Hang gliding, sometimes referred to as gliding, is a unique kind of aerobatically-powered sport or recreational activity where a pilot flies an unheated, lightweight foot-held glider (also known as a hang gliding board) over a specially designed course set out by a qualified instructor. The sport was originally developed for military purposes, to allow troops to practice the difficult skills required during combat. Modern hang gliding is popular with all types of pilots, even hobbyists.
Although the earliest forms of hang gliding only involved using a hand held glider, newer designs have developed to include an internal combustion engine. Modern versions can also be flown by pilots using only their feet. Many advanced models can even be flown by “autopilot” systems. In the simplest forms, the pilot is still in charge of maintaining the plane’s course and speed, although this is usually done through a computer interface. In more complex configurations, the pilot uses control buttons, sticks, and other mechanisms to manipulate the various flight aspects of the aircraft.
The primary distinction between traditional hang gliding and modern day gliding lies in the type of aircraft used.
Traditional pilots prefer a single seat aircraft that is relatively light weight so they can glide easily and/or move fairly quickly. Modern pilots, however, prefer larger, heavier hang gliders that are equipped with engines. Engines create lift, allowing the pilots to move the glider along at faster speeds. It is possible to control the direction of the wing with the use of the engine, and this allows the pilot to steer his or her course in almost any direction.
There are some differences between traditional hang gliding and modern paragliding. One of the primary differences is the method of delivery of power to the glider, which often results in slower speeds. Since the engines of traditional pilots are located under the wing, the actual delivery of energy can be much quicker than with modern hang gliding planes. This means more energy is available to the pilot, making it easier for them to move their aircraft through the air. In addition, the engines are often more powerful than those used in airplanes.
Another major difference between hang gliding and traditional flight is the amount of aerodynamic lift the glider produces. Although the overall size of a plane is increased through the use of bigger engines, there is no extra lift on board. This means that while the overall size of the aircraft is increased, so is its weight, yet airspeed remains the same. As such, it is impossible to gain altitude with a hang gliding plane as opposed to a powered paraglider.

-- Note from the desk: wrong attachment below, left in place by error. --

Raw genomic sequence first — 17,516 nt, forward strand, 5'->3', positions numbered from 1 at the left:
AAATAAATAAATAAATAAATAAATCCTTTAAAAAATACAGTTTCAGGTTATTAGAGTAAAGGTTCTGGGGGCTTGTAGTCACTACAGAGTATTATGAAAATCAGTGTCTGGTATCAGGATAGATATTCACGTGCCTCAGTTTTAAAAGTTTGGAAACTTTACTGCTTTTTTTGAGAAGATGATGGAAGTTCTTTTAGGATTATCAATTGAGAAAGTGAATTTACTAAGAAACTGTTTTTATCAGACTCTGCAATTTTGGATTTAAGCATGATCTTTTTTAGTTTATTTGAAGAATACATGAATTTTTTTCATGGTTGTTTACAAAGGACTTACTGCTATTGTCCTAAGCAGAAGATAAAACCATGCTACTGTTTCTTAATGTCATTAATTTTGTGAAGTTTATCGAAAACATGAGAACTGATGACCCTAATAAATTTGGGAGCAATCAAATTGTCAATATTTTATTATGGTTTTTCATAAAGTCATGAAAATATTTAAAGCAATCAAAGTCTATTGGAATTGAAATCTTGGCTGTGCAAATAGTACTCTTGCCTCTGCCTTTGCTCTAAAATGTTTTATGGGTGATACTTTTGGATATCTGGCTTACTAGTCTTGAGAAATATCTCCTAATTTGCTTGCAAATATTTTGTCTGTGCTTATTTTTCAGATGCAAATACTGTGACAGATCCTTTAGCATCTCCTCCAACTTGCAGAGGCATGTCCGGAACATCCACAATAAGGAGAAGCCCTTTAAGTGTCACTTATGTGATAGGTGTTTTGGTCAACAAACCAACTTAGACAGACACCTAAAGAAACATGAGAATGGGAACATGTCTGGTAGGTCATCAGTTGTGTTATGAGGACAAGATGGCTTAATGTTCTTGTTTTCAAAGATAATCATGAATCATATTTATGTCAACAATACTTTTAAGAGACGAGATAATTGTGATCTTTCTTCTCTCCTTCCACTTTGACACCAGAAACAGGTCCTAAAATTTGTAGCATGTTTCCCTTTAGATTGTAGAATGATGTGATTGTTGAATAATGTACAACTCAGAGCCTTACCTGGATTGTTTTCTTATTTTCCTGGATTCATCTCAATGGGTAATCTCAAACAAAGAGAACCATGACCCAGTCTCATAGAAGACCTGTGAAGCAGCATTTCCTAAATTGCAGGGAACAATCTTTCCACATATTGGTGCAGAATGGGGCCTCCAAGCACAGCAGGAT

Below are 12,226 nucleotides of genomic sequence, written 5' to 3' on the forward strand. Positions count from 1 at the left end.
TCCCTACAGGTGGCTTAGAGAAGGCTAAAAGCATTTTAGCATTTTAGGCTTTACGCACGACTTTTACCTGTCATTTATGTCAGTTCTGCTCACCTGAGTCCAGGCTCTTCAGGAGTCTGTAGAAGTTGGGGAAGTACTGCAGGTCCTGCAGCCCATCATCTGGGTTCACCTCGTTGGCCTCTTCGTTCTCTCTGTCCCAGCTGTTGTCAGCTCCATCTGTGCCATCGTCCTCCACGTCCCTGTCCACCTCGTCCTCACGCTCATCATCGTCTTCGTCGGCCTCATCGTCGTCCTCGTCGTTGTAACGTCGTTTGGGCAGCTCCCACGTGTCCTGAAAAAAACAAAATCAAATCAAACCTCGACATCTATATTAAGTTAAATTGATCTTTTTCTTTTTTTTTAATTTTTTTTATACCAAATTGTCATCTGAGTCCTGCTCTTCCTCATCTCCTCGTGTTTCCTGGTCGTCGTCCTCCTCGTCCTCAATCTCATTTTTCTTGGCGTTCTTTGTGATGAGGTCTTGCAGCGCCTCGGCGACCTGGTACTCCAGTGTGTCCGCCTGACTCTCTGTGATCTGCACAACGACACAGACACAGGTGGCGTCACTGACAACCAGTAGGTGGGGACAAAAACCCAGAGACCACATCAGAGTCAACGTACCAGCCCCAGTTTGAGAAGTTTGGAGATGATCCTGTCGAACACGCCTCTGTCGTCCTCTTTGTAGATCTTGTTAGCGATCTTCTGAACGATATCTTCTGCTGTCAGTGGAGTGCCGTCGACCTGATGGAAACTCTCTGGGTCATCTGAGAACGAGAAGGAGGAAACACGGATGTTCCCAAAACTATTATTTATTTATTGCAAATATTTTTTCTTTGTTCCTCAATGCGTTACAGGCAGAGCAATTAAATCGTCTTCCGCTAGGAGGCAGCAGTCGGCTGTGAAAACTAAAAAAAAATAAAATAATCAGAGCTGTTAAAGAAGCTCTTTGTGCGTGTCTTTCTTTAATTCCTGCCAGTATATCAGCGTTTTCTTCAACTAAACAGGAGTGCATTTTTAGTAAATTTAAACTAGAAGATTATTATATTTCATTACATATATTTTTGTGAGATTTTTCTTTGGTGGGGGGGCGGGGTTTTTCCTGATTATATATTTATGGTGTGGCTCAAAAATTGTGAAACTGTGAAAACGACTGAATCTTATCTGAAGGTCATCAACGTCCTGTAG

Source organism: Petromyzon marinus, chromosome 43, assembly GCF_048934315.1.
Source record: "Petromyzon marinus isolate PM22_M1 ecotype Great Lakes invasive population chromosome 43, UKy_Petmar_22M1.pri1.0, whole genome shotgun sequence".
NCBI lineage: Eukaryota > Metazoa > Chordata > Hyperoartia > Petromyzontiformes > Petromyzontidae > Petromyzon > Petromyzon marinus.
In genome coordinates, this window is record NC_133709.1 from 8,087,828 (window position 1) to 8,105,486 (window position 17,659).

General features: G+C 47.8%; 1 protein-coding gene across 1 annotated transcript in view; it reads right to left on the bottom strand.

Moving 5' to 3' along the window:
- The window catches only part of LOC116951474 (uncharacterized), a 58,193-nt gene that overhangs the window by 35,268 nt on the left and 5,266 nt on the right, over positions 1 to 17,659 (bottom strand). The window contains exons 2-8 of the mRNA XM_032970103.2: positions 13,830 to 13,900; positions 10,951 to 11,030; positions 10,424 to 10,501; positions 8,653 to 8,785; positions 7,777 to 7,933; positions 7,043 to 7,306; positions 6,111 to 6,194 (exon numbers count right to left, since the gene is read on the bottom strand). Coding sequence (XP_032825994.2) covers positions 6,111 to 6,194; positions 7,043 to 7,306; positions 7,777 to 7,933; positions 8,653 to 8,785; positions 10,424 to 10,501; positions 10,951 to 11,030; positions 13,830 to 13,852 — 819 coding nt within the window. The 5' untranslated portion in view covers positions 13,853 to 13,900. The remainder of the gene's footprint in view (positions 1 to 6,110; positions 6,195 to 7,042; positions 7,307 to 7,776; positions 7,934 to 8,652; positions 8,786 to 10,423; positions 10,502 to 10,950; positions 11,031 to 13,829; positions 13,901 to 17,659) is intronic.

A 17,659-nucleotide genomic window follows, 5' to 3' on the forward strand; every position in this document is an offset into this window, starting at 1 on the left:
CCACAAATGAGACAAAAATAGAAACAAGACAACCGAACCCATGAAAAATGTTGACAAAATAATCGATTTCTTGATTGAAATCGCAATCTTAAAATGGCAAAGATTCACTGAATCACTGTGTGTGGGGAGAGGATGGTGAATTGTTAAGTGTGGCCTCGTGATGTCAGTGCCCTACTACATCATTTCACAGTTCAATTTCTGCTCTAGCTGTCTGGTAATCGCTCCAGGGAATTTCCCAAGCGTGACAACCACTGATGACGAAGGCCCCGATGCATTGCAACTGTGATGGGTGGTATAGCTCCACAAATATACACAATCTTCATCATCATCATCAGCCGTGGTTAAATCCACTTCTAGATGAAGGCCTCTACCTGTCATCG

Additionally, hang gliding does not incorporate the use of winglets, which allow the aircraft to gain lift by channeling airflow around the wings. Unlike a powered paraglider, where singles slow the flow of air to the tip of the wing, the lack of winglets makes a plane heavier and more awkward to fly. The extra drag is transferred to the pilot who must maneuver the aircraft to stay ahead of the curve in high winds. For many aspiring pilots, this is not a problem; however, for those who have done hang gliding before and are used to powered paragliders, they often find the lack of winglets cumbersome and difficult to control.
A popular variation on the hang gliding wing design is the rogallo design. Often called “rod wing” designs, these resemble large sticks attached to the wing, allowing it to be stored like a paraglider when not in use. When needed, the pilot will simply remove the wing and push a lever down into the “rod” section of the wing. This releases the wing and allows the engine to be ignited. Because there is no need for a tail, this is a favorite for hang gliding as well as powered paragliding.
Many modern hang gliding pilots insist that the most important factor in achieving optimum flight is agility. The sport requires the pilot to quickly respond to changing circumstances and to maneuver the aircraft with extreme precision. The development of highly sophisticated aerodynamic wings as well as lighter, more flexible materials has helped to improve the overall agility of modern hang gliders. With all the talk of ultra-light materials, one wonders if it is not easier to build a highly lightweight paraglider than it is to construct and fly a bulky fixed wing plane. says Klein.
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